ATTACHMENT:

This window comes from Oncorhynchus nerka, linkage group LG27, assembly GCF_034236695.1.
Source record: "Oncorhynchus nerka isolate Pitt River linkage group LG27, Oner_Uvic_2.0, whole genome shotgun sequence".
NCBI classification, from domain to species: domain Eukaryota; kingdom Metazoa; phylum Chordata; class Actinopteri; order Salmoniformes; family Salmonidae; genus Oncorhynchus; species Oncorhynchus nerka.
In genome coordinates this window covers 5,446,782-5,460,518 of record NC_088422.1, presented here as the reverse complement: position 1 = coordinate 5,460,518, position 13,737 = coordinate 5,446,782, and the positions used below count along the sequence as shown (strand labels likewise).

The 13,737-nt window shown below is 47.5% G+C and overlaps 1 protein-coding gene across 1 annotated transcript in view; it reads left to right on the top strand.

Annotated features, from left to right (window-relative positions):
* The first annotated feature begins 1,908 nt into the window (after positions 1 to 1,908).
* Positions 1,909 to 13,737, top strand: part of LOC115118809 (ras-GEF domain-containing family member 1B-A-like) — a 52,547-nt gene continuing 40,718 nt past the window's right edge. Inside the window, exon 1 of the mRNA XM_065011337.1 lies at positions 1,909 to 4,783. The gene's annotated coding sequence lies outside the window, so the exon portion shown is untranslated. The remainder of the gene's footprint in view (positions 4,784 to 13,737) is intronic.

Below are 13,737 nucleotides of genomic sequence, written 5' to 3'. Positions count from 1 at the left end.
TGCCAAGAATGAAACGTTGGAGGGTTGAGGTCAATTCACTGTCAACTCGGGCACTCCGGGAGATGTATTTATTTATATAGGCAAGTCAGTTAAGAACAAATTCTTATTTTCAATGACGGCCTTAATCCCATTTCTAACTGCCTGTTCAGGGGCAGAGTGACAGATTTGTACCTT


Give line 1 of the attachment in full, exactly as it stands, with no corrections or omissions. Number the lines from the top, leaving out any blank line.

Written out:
This window comes from Oncorhynchus nerka, linkage group LG27, assembly GCF_034236695.1.